Heart Condition

Heart Condition

Connection between periodontal disease and cardiovascular disease

Working Together for Healthy Gums and a Healthy Heart

Gum disease and cardiovascular disease are both major public health issues which impact a large number of people every day. While these two diseases impact separate areas of the body, research indicates that periodontal disease and cardiovascular disease are very connected, having one disease may actually increase your risk of developing the other.

Inflammation’s Role

Periodontal disease and cardiovascular disease are both considered chronic inflammatory conditions. Inflammation is the body’s instinctive reaction to fight off infection. Inflammation is initially good for your body because it helps in the healing process. However, chronic and prolonged inflammation can lead to severe health complications. Researchers believe that inflammation provides the basis for the connection between gum disease and heart disease. And now, periodontists and those who treat cardiovascular disease are working together to provide the best care to patients.

The Perio-Cardio Connection

As far back as July 2009, a consensus paper was published in both the Journal of Periodontology and The American Journal of Cardiology. The paper was jointly developed by Periodontists and Cardiologists which confirmed the connection. Periodontists are Dentists with additional education and training in the treatment and prevention of periodontal disease and cardiologists specialize in treating diseases of
the heart.

The paper summarizes the evidence which links Periodontal disease and Cardiovascular disease and provides clinical recommendations for periodontists and cardiologists to use in managing their patients living with or at risk for either disease.

What does this Mean for You?

You might be surprised when your periodontist now asks even more questions about your medical history, especially questions about your family history of heart disease and any behaviours which may affect your heart health. Your cardiologist may start to ask you about your dental history and might examine your mouth to evaluate your teeth and gums. These new recommendations are intended to help Periodontists and Cardiologists better manage your risk factors for future disease progression, and ensure your wellbeing. Hopefully by working together with your Periodontist to ensure healthy teeth and gums, you will also ensure a healthy heart throughout your entire life.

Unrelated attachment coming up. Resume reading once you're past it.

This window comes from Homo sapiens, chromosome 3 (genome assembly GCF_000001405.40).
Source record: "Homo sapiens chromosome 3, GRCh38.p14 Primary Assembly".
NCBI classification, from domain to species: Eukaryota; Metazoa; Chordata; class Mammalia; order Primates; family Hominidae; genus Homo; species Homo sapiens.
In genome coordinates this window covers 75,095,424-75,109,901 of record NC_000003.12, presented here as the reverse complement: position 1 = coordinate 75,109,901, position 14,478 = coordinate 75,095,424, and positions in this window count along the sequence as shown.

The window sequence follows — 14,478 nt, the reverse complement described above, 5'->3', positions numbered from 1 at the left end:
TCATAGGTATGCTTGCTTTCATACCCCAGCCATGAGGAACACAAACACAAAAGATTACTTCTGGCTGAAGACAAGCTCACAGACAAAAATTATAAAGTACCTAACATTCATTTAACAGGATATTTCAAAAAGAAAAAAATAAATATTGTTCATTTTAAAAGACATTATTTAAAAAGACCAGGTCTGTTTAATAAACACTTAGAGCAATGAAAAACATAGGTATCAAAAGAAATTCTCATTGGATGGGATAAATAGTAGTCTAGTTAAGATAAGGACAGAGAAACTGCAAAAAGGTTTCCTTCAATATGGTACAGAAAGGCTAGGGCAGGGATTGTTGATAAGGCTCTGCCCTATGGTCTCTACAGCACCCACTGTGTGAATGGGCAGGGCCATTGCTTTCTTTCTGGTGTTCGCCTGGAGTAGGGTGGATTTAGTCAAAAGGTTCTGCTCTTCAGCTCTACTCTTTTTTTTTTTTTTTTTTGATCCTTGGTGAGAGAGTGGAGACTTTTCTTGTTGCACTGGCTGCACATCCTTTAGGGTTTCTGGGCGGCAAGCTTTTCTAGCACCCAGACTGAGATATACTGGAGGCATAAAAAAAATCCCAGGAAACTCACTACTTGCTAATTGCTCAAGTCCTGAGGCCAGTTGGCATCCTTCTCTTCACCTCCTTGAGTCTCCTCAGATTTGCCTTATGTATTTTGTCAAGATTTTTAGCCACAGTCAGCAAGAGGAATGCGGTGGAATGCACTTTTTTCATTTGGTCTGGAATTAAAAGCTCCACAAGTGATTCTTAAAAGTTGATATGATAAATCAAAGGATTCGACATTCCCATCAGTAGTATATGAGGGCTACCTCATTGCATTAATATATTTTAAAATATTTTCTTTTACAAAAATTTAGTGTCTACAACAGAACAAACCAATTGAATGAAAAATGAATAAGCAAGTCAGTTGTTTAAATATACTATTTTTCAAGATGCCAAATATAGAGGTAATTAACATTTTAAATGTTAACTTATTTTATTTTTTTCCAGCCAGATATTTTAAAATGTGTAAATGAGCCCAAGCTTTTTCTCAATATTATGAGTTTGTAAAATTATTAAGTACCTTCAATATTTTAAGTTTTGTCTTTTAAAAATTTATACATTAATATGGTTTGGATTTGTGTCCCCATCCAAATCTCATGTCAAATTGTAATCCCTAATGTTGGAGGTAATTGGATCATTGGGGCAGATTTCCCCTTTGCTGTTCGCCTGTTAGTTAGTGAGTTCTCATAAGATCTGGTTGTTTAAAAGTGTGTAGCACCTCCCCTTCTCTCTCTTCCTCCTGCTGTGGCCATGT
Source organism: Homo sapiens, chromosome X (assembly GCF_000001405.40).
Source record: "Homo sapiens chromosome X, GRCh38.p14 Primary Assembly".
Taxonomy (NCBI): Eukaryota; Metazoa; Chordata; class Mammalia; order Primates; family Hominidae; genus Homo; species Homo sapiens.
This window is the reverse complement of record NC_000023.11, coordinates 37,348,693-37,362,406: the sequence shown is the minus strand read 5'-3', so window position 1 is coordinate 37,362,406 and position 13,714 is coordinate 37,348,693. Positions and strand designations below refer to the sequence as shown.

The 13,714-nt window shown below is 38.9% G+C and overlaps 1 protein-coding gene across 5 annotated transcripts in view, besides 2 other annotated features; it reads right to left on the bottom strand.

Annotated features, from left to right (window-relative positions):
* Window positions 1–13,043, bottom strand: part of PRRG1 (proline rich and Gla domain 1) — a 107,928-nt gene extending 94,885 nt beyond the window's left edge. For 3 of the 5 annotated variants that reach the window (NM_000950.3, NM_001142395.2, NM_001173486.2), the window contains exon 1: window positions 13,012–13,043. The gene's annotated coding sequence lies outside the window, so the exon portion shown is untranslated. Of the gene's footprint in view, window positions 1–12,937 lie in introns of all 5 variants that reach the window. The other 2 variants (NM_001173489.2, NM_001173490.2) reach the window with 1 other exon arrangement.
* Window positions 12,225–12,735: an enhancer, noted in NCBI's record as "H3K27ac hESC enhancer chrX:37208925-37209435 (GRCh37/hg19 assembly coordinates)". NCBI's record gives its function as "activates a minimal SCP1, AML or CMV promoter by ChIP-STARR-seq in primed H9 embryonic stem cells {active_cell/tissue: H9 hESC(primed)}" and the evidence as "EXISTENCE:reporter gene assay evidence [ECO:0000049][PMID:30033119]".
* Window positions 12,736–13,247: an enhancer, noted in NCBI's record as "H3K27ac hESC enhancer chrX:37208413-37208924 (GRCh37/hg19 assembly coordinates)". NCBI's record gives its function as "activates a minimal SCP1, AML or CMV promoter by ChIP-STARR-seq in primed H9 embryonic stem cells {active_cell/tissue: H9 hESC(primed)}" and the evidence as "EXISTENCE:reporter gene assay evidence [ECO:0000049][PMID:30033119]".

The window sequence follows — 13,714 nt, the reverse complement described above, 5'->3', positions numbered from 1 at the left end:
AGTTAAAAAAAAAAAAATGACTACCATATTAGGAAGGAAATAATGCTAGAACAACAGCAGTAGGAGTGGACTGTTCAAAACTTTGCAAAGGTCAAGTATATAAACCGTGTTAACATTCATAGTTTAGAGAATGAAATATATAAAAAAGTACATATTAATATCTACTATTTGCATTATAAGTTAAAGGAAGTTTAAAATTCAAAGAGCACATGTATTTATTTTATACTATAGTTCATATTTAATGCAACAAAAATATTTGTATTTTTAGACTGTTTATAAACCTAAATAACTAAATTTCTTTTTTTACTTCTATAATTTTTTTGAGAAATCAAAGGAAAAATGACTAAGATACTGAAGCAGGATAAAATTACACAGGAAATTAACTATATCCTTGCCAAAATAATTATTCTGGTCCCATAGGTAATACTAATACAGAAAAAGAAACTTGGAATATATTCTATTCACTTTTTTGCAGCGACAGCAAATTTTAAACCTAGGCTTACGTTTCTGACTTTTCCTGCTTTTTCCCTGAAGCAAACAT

Brush to Prevent Heart Disease?

Since several studies have suggested a link between Periodontal disease and Cardiovascular disease, it is more important than ever to take care of your teeth and gums. Brush your teeth twice each day, as well as floss once each day. Having a dental hygiene appointment, at least once every six months will help remove dental plaque, which is central to managing periodontal disease. Our Dental hygienists are part of the dental team here in the Beacon Dental Clinic and they communicate with all Dental team, regarding each patient’s oral health. Prevention and individualisedmanagement is central to good oral health. It is also important to see your dental professional for routine check-ups. To learn more about gum disease, visit perio.org


American Academy of Dental Sleep Medicine
Irish Sleep Society
American Collee of Prosthodontists
The American Board of Prosthodontics

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